Learn To Avoid Problems
The Java Thread API allows programmers to write applications that can take advantage of multiple processors and perform background tasks while still retaining the interactive feel that users require. Alex Roetter introduces the Java Thread API, outlines issues involved in multithreading, and offers solutions to common problems.
When you are writing graphical programs that use AWT or Swing, multithreading is a necessity for all but the most trivial programs. Thread programming poses many difficulties, and many developers often find themselves falling prey to problems such as incorrect application behavior and deadlocked applications.
In this article, we'll explore the problems associated with multithreading and discuss solutions to the most common pitfalls.
What are threads?
A program or process can contain multiple threads that execute instructions according to program code. Like multiple processes that can run on one computer, multiple threads appear to be doing their work in parallel. Implemented on a multi-processor machine, they actually can work in parallel. Unlike processes, threads share the same address space; that is, they can read and write the same variables and data structures.
When you're writing multithreaded programs, you must take great care that no one thread disturbs the work of any other thread. You can liken this approach to an office where the workers function independently and in parallel except when they need to use shared office resources or communicate with one another. One worker can speak to another worker only if the other worker is "listening" and they both speak the same language. Additionally, a worker can't use a copy machine until it is free and in a useable state (no half-completed copy jobs, paper jams, and so on). As we work through this article, you'll see how you can get threads to coordinate and cooperate in a Java program much like workers in a well-behaved organization.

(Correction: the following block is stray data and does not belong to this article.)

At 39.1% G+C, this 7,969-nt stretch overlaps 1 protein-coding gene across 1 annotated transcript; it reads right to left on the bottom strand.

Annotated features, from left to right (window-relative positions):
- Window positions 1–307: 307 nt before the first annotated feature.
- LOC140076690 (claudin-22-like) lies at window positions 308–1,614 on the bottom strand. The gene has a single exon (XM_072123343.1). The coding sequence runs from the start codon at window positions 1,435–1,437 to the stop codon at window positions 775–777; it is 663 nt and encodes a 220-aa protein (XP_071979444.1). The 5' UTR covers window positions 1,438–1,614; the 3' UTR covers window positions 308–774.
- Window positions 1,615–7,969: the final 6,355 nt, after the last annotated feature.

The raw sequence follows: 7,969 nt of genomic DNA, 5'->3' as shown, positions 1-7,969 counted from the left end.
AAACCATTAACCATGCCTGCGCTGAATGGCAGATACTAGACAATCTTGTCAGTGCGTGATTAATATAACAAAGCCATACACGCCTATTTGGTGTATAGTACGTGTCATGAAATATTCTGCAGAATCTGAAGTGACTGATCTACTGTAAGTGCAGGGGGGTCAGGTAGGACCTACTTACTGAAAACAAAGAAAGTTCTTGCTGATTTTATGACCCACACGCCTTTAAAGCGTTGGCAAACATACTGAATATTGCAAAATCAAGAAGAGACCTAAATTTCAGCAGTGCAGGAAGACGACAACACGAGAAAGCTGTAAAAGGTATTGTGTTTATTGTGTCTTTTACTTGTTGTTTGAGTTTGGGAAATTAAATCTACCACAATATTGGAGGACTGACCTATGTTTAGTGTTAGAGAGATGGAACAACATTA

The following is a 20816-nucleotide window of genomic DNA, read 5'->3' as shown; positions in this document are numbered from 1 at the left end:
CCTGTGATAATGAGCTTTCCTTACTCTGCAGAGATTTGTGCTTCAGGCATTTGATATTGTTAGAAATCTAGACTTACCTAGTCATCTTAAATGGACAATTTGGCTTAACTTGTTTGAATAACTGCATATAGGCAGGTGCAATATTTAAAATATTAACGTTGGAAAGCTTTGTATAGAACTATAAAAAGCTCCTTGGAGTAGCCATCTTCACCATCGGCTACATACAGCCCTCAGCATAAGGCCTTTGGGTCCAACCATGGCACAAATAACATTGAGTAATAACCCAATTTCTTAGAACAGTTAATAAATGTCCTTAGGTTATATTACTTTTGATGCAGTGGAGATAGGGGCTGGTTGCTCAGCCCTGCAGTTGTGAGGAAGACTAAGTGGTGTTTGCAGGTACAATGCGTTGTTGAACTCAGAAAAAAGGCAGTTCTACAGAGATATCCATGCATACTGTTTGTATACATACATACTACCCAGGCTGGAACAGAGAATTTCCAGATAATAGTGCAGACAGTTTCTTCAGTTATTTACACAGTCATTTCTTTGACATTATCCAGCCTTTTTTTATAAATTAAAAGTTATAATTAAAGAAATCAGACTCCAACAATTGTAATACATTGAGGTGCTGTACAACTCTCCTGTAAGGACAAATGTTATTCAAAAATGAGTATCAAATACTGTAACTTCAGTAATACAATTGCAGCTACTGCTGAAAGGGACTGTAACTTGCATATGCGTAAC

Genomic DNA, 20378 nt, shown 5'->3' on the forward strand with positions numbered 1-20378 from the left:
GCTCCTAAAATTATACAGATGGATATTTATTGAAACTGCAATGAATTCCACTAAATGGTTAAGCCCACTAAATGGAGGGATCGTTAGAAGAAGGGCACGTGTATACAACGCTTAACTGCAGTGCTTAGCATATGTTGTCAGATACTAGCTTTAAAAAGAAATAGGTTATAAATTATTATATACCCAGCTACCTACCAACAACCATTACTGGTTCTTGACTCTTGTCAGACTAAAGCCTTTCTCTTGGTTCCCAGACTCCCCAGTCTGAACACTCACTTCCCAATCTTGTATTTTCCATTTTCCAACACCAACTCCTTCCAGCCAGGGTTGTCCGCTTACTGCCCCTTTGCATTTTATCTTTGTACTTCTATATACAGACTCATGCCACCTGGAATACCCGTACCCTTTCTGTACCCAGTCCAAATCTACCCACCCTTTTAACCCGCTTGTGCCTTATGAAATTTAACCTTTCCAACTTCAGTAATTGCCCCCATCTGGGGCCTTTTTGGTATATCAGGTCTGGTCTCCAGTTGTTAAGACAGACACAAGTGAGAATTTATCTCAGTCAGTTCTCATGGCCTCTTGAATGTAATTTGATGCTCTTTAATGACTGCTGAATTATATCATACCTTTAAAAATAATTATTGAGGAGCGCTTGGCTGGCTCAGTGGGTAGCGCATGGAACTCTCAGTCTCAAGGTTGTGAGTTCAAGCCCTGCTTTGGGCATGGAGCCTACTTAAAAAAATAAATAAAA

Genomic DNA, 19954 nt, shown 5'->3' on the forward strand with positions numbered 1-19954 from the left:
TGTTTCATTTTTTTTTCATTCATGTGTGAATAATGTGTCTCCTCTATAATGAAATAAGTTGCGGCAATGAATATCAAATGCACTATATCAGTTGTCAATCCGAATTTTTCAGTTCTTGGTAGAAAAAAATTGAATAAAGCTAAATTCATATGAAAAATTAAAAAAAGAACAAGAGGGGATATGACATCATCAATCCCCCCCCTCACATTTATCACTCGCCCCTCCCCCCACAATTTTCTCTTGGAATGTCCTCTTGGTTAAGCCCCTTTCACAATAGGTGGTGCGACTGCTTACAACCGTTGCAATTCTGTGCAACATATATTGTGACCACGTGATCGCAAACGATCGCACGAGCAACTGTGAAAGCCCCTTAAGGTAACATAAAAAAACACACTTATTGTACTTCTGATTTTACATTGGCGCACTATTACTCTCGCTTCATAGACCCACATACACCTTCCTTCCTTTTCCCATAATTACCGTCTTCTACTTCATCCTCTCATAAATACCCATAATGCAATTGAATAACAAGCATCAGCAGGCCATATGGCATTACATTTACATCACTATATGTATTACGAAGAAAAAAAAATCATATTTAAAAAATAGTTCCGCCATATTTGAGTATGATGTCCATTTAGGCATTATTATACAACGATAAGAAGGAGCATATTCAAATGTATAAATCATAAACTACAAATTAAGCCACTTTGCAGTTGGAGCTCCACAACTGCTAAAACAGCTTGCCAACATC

In a multithreaded program, threads are obtained from the pool of available ready-to-run threads and run on the available system CPUs. The OS can move threads from the processor to either a ready or blocking queue, in which case the thread is said to have "yielded" the processor. Alternatively, the Java virtual machine (JVM) can manage thread movement -- under either a cooperative or preemptive model -- from a ready queue onto the processor, where the thread can begin executing its program code.
Cooperative threading allows the threads to decide when they should give up the processor to other waiting threads. The application developer determines exactly when threads will yield to other threads, allowing them to work very efficiently with one another. A disadvantage is that a malicious or poorly written thread can starve other threads while it consumes all available CPU time.
Under the preemptive threading model, the OS interrupts threads at any time, usually after allowing them to run for a period of time (known as a time-slice). As a result, no thread can ever unfairly hog the processor. However, interrupting threads at any time poses problems for the program developer. Using our office example, consider what would happen if a worker preempts another worker making copies halfway through her copy job: the new worker would start his copy job on a machine that already has originals on the glass or copies in the output tray. The preemptive threading model requires that threads use shared resources appropriately, while the cooperative model requires threads to share execution time. Because the JVM specification does not mandate a particular threading model, Java developers must write programs for both models. We'll see how to design programs for either model after looking a bit at threads and communication among threads.